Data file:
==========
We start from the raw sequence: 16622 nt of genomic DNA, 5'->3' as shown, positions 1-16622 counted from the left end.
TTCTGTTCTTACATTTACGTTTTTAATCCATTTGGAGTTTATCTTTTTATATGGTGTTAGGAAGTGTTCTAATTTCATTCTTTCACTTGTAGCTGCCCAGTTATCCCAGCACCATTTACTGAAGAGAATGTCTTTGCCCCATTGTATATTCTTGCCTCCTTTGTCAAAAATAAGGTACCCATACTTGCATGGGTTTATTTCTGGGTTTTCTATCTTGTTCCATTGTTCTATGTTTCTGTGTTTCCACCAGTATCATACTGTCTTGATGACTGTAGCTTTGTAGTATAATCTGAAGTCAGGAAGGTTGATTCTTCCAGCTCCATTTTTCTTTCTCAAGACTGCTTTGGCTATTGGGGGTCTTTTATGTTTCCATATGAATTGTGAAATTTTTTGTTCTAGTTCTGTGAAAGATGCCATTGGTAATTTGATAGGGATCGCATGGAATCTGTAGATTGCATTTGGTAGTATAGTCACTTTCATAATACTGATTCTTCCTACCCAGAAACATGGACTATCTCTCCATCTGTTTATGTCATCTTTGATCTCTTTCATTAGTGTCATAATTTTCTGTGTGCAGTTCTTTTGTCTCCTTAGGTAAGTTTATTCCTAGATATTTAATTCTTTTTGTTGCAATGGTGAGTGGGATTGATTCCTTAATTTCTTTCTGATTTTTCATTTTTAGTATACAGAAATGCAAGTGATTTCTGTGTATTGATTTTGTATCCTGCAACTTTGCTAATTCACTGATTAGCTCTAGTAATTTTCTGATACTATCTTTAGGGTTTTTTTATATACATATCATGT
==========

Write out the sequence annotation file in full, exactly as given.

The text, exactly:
We start from the raw sequence: 16622 nt of genomic DNA, 5'->3' as shown, positions 1-16622 counted from the left end.
TTCTGTTCTTACATTTACGTTTTTAATCCATTTGGAGTTTATCTTTTTATATGGTGTTAGGAAGTGTTCTAATTTCATTCTTTCACTTGTAGCTGCCCAGTTATCCCAGCACCATTTACTGAAGAGAATGTCTTTGCCCCATTGTATATTCTTGCCTCCTTTGTCAAAAATAAGGTACCCATACTTGCATGGGTTTATTTCTGGGTTTTCTATCTTGTTCCATTGTTCTATGTTTCTGTGTTTCCACCAGTATCATACTGTCTTGATGACTGTAGCTTTGTAGTATAATCTGAAGTCAGGAAGGTTGATTCTTCCAGCTCCATTTTTCTTTCTCAAGACTGCTTTGGCTATTGGGGGTCTTTTATGTTTCCATATGAATTGTGAAATTTTTTGTTCTAGTTCTGTGAAAGATGCCATTGGTAATTTGATAGGGATCGCATGGAATCTGTAGATTGCATTTGGTAGTATAGTCACTTTCATAATACTGATTCTTCCTACCCAGAAACATGGACTATCTCTCCATCTGTTTATGTCATCTTTGATCTCTTTCATTAGTGTCATAATTTTCTGTGTGCAGTTCTTTTGTCTCCTTAGGTAAGTTTATTCCTAGATATTTAATTCTTTTTGTTGCAATGGTGAGTGGGATTGATTCCTTAATTTCTTTCTGATTTTTCATTTTTAGTATACAGAAATGCAAGTGATTTCTGTGTATTGATTTTGTATCCTGCAACTTTGCTAATTCACTGATTAGCTCTAGTAATTTTCTGATACTATCTTTAGGGTTTTTTTATATACATATCATGT